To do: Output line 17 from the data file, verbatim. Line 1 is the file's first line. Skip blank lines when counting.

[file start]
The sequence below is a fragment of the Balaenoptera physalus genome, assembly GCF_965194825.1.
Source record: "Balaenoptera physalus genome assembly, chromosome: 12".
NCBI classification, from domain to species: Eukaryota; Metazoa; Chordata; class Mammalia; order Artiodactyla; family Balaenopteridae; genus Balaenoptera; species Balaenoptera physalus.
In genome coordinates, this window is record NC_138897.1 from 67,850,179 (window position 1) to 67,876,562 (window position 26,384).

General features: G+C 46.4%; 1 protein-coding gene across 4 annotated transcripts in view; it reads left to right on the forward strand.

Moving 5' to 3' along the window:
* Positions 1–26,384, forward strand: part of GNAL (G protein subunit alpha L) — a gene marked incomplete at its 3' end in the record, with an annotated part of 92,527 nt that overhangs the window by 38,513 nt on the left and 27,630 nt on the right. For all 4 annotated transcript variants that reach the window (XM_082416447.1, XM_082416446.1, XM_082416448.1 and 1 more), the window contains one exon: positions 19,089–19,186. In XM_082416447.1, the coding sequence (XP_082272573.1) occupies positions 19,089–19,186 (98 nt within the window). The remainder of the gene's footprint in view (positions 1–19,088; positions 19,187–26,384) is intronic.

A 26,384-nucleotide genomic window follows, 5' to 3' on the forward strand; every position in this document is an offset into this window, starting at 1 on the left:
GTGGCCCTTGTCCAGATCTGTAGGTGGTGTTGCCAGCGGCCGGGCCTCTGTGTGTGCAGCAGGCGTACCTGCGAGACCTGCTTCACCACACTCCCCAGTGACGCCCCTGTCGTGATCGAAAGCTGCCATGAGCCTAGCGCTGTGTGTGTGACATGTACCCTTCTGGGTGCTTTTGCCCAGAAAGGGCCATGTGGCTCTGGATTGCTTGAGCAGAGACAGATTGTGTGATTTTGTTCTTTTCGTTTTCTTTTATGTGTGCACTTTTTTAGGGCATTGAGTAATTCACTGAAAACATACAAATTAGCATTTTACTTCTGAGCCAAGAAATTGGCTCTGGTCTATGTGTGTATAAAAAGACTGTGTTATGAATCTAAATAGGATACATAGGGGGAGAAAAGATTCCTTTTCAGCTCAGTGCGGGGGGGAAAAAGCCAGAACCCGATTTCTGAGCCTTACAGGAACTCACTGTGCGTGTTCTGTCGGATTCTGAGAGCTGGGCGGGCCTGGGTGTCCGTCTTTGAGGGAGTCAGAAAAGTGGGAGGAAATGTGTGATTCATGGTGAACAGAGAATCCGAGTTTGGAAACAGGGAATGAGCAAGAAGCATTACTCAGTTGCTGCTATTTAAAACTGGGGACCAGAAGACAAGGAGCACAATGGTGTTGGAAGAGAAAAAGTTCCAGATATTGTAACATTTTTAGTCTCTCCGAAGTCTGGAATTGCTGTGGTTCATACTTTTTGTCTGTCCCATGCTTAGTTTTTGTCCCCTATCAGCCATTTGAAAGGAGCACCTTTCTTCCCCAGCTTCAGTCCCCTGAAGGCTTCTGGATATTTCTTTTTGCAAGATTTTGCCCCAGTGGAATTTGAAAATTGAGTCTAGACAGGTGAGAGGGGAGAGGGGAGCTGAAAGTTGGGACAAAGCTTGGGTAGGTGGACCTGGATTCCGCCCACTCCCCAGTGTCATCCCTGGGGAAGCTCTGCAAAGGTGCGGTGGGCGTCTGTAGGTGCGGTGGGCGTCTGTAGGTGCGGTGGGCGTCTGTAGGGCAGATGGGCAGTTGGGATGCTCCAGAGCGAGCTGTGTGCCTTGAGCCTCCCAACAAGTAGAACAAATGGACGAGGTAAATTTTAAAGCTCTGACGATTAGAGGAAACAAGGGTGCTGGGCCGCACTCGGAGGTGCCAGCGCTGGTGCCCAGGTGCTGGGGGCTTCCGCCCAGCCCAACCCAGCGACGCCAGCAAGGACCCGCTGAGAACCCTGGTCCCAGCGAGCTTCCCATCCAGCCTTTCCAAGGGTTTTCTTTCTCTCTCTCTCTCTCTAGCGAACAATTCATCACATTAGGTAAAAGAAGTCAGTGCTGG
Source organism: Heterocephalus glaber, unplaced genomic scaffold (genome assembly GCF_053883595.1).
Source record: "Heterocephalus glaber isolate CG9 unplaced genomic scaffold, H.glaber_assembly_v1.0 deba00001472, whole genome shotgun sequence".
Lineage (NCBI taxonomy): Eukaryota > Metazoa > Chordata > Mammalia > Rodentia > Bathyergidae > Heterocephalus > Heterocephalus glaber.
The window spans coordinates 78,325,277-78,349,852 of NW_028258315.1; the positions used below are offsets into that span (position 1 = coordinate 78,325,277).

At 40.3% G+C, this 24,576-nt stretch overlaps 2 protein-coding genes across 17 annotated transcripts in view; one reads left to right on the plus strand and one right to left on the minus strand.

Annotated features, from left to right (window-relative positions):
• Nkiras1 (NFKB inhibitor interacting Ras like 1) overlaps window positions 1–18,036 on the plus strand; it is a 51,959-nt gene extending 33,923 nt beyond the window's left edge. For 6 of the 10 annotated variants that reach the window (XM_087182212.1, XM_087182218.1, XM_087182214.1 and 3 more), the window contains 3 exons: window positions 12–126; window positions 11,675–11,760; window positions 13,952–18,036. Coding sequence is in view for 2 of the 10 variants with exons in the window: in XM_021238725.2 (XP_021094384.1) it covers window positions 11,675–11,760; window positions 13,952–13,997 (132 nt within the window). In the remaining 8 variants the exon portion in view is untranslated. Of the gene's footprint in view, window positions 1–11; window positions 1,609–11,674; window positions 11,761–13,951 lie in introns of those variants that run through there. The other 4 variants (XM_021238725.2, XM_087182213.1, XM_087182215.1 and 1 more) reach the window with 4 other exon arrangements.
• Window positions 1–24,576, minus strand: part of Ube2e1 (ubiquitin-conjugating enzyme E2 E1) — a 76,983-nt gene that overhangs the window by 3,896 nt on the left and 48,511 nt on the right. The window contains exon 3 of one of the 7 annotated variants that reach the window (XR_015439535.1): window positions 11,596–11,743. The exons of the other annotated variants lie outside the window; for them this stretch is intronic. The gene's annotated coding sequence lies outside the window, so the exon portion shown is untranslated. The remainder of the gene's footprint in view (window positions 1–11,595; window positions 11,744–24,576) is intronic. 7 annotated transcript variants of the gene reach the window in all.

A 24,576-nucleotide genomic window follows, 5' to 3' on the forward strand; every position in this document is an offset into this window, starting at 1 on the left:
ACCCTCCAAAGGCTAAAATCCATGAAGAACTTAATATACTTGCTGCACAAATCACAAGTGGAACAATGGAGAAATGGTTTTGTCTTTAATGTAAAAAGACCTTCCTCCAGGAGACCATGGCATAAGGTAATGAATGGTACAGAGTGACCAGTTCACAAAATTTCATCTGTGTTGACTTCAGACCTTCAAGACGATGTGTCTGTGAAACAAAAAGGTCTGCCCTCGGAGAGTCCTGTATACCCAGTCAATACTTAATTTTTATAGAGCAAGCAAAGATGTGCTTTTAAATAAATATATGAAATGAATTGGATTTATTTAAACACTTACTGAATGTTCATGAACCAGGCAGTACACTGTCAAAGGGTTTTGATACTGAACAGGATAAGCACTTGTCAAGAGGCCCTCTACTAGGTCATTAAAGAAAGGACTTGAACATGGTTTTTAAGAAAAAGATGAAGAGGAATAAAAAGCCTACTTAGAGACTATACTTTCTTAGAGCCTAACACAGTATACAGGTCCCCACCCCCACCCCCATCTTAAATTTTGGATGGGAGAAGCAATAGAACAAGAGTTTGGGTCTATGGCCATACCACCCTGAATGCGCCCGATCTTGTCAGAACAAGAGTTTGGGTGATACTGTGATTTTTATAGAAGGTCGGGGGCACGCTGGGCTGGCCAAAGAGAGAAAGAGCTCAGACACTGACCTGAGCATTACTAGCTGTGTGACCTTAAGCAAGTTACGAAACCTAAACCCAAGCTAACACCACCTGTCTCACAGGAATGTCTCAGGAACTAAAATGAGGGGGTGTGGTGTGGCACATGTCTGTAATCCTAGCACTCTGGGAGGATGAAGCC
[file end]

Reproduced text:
• Window positions 1–24,576, minus strand: part of Ube2e1 (ubiquitin-conjugating enzyme E2 E1) — a 76,983-nt gene that overhangs the window by 3,896 nt on the left and 48,511 nt on the right. The window contains exon 3 of one of the 7 annotated variants that reach the window (XR_015439535.1): window positions 11,596–11,743. The exons of the other annotated variants lie outside the window; for them this stretch is intronic. The gene's annotated coding sequence lies outside the window, so the exon portion shown is untranslated. The remainder of the gene's footprint in view (window positions 1–11,595; window positions 11,744–24,576) is intronic. 7 annotated transcript variants of the gene reach the window in all.